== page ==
Contact Us

The hybrid
Navigating the
hybrid working

Author: Rose de Fremery

As businesses resume in-office work in varying degrees, they're confronting the many ways in which work itself has changed during the pandemic. The emerging work environment that organizations create now will have to accommodate new expectations around social norms for in-person interactions as well as what productivity looks like and where it happens.

Historians and anthropologists suggest that even after the pandemic ends, some of the behaviors we've adopted may be here to stay. Here's how the hybrid workplace is evolving and how leaders are making the transition.

Remote work is driving a shift toward the hybrid workplace

According to research from PwC, 87% of employees still say the office is important for collaborating with team members and building relationships. At the same time, over half of them (55%) would prefer to work remotely at least three days a week once pandemic concerns recede. Given that 68% of executives feel employees must be present in the office at least three days a week to maintain company culture, there's clearly a gap in expectations for the emerging work environment that business leaders must address.

Meanwhile, as the PwC report notes, many younger workers have left urban environments for smaller cities like Raleigh, North Carolina, or Austin, Texas, where they can work remotely while enjoying a lower cost of living. As corporate real estate portfolios shift, business leaders will need to decide what types of office environments work best for their organizations. Some may simply expand their definition of the office to include employees working from geographically distributed locations, while others may actually follow the workers and relocate their offices to these new cities.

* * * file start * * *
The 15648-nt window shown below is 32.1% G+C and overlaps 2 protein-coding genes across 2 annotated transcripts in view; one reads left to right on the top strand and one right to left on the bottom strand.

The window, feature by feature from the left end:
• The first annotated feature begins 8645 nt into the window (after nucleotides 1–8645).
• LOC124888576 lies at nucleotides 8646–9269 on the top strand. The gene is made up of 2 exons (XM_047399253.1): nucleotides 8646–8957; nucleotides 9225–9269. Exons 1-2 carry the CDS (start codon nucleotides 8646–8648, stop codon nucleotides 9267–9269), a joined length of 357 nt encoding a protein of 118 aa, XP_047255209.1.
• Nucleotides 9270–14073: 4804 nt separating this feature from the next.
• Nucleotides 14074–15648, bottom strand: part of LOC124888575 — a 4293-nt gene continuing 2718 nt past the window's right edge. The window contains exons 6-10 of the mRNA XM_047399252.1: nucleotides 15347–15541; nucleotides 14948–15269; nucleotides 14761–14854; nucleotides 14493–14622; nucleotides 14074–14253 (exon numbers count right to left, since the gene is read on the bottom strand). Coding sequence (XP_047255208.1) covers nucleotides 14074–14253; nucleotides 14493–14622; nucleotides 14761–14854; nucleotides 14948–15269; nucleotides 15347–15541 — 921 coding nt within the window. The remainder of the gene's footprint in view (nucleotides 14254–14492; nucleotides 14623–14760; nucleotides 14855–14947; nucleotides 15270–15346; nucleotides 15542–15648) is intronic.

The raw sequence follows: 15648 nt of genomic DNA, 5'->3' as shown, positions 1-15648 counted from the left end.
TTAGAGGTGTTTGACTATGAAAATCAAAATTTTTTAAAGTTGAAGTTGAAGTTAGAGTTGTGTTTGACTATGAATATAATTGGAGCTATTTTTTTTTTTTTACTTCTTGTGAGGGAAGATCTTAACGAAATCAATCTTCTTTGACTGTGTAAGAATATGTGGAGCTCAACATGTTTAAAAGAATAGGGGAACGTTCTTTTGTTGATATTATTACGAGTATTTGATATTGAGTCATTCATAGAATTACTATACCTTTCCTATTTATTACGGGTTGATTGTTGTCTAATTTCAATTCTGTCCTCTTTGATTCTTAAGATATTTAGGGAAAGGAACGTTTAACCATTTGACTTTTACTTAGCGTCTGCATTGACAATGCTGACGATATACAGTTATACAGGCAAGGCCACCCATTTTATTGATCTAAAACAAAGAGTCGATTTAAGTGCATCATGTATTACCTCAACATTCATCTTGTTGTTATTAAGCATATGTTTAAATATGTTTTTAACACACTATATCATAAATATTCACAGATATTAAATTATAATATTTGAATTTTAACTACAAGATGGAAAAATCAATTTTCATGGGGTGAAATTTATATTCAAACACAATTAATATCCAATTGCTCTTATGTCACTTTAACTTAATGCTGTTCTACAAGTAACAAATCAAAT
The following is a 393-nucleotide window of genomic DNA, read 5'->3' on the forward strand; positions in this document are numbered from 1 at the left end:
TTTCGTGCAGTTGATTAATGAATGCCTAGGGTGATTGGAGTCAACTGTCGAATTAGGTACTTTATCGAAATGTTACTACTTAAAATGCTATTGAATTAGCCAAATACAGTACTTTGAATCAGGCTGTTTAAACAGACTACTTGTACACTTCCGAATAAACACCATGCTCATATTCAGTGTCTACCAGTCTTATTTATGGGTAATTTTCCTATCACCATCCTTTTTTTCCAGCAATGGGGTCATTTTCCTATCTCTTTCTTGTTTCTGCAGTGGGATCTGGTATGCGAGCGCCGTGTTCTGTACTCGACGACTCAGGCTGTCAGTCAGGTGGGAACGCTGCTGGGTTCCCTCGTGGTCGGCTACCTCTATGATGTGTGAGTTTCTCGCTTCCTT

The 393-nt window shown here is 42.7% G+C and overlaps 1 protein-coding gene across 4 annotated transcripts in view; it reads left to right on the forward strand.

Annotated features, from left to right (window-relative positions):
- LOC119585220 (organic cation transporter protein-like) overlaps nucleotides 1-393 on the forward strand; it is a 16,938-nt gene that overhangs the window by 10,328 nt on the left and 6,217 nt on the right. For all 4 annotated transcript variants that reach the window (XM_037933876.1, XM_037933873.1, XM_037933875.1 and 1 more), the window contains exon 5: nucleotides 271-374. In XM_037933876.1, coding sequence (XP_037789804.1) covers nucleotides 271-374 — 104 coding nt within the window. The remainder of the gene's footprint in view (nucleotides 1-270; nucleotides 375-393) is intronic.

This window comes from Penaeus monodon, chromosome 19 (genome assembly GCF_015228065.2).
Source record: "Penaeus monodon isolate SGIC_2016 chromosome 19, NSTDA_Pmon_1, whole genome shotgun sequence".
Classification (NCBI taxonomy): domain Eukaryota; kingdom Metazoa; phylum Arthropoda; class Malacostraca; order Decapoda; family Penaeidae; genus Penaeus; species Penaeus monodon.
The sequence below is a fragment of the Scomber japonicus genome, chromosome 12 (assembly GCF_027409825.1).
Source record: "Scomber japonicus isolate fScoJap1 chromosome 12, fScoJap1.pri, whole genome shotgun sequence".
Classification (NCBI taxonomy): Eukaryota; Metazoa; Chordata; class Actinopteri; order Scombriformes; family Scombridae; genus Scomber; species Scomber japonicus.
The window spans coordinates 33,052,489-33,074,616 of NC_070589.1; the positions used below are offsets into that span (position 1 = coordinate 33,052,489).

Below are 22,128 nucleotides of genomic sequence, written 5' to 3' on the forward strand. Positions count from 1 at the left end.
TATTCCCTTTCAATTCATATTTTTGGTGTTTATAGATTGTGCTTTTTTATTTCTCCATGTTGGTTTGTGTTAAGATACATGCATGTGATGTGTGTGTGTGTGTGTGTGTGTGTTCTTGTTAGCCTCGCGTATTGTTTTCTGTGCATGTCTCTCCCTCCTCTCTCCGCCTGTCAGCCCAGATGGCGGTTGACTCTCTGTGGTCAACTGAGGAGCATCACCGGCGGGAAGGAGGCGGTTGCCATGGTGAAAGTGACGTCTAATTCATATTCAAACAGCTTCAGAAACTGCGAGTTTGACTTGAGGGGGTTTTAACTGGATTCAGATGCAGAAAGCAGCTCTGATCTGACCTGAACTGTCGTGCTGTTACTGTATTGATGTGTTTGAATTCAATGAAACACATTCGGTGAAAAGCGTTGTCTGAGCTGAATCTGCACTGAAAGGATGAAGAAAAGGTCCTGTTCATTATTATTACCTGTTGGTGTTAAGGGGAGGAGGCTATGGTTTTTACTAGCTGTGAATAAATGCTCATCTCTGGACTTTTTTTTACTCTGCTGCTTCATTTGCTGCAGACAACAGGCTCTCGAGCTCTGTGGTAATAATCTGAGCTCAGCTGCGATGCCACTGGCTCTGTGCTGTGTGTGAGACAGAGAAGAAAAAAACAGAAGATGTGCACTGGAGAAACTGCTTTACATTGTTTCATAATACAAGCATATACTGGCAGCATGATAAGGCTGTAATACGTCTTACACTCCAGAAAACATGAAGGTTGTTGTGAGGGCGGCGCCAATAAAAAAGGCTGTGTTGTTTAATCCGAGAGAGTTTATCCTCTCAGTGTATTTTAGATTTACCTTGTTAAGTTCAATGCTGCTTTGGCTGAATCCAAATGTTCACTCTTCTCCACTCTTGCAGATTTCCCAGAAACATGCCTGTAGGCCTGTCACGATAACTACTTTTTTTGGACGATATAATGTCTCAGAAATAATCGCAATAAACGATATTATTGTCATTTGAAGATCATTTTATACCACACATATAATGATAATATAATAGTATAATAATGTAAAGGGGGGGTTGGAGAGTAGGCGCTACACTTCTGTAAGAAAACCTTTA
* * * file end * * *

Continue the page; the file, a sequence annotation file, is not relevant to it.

Then there are the workers who are returning to traditional offices after long absences. Some of these employees may find that they're no longer as comfortable using communal spaces or shared devices as they once were. They may prefer to work in separate, individual areas and use their own hardware, for example. Others may specifically come in to meet with colleagues or clients, digitally booking spaces for these meetings as well as separate rooms for focused individual work. Technology will play a role in helping all of these employees feel safe and productive as they re-enter these offices.

How business leaders can adjust to the hybrid workplace

Business leaders are determining how best to adjust to this emerging work environment. As they do, technology and policy likely will play important roles in enabling the transition. A detailed remote work policy likely is no longer optional. By allowing flexible work arrangements where appropriate, companies will be able to increase employee satisfaction and retention while also opening the door to a more diverse and geographically distributed talent pipeline.